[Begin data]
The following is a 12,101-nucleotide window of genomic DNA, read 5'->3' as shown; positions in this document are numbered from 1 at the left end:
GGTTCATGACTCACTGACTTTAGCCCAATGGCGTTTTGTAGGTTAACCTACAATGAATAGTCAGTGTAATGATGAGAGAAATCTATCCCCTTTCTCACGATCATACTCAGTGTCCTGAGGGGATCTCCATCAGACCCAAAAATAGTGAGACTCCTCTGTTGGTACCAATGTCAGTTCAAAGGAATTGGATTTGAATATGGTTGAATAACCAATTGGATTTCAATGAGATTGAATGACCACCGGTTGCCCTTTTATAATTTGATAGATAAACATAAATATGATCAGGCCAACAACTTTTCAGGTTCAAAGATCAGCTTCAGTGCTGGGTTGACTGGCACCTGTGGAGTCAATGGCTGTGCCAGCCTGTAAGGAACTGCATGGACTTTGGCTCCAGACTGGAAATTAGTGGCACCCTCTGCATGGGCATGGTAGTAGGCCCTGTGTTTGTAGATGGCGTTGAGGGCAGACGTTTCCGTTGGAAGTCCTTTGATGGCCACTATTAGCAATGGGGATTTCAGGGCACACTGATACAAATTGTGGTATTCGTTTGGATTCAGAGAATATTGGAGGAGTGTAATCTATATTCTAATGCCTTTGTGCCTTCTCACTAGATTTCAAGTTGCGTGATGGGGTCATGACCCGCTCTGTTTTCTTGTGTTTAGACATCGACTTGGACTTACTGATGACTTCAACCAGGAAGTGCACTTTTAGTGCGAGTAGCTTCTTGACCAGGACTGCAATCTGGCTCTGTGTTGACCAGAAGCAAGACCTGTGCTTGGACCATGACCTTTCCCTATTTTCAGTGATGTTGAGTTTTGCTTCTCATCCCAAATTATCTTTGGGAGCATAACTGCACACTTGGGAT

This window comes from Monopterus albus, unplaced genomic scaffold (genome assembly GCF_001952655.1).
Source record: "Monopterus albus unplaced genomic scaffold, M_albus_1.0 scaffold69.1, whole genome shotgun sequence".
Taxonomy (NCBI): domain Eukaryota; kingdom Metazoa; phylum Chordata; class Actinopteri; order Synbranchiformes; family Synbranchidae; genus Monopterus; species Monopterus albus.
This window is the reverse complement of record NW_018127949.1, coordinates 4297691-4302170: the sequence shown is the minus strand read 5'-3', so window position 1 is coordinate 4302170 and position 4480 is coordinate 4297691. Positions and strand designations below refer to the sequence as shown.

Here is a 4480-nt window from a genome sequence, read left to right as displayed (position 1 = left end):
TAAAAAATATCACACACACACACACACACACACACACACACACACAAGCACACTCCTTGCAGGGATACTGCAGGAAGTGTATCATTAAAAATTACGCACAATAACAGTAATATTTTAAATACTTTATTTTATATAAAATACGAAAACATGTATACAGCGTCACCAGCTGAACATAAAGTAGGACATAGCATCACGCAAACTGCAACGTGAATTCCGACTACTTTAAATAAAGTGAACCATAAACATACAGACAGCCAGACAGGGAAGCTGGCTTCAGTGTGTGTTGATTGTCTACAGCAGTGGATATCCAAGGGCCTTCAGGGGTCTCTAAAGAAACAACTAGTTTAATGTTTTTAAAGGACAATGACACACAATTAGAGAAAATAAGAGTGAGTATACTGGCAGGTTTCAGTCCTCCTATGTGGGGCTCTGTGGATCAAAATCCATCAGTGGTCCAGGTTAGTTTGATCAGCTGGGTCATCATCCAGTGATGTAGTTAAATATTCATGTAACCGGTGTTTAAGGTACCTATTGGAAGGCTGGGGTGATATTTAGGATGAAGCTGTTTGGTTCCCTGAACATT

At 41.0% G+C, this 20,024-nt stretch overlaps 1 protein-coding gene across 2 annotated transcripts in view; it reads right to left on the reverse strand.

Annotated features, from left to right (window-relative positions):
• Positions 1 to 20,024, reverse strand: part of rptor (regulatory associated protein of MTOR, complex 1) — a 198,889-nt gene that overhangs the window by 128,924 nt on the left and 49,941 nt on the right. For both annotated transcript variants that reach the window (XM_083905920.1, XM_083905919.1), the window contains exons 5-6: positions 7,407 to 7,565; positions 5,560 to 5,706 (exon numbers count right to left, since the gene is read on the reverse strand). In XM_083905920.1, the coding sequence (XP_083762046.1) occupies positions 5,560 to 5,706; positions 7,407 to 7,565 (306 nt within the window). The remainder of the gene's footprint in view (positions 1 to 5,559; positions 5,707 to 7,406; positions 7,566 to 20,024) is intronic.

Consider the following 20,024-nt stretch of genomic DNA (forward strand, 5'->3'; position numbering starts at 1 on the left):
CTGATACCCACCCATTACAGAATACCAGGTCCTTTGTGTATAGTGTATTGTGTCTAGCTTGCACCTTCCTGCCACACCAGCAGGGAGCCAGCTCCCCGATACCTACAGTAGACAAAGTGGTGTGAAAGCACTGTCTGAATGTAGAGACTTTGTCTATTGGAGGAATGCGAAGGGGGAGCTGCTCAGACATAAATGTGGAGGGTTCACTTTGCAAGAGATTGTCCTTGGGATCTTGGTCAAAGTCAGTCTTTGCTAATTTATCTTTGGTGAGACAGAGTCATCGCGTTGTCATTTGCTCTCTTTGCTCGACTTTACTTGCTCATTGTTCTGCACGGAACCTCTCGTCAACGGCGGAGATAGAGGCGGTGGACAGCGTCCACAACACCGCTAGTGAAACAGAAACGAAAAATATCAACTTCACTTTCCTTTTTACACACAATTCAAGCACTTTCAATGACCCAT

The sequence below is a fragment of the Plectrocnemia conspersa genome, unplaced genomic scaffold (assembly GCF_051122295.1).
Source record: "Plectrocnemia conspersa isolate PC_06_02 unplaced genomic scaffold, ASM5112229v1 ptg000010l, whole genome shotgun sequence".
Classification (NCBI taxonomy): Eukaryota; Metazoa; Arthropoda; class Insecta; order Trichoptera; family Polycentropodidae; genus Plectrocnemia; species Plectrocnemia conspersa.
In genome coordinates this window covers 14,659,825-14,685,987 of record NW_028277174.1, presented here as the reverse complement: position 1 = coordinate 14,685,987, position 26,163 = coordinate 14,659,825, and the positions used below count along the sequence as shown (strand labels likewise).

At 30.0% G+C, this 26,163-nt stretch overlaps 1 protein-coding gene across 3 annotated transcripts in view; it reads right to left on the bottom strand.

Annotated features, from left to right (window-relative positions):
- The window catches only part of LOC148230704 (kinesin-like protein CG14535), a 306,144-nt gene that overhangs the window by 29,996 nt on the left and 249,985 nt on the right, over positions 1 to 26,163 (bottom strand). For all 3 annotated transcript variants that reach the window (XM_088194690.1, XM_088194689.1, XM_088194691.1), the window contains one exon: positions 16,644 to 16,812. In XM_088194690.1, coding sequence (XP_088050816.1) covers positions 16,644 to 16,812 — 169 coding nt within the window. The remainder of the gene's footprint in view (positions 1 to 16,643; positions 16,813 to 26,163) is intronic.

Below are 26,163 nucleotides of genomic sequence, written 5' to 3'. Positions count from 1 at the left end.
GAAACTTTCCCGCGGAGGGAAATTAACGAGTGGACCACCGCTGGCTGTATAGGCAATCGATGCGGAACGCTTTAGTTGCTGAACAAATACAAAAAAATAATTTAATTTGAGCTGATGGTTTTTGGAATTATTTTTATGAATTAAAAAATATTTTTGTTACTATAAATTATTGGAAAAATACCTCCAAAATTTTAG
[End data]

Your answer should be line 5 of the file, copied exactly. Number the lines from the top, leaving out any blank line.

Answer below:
Taxonomy (NCBI): domain Eukaryota; kingdom Metazoa; phylum Chordata; class Actinopteri; order Synbranchiformes; family Synbranchidae; genus Monopterus; species Monopterus albus.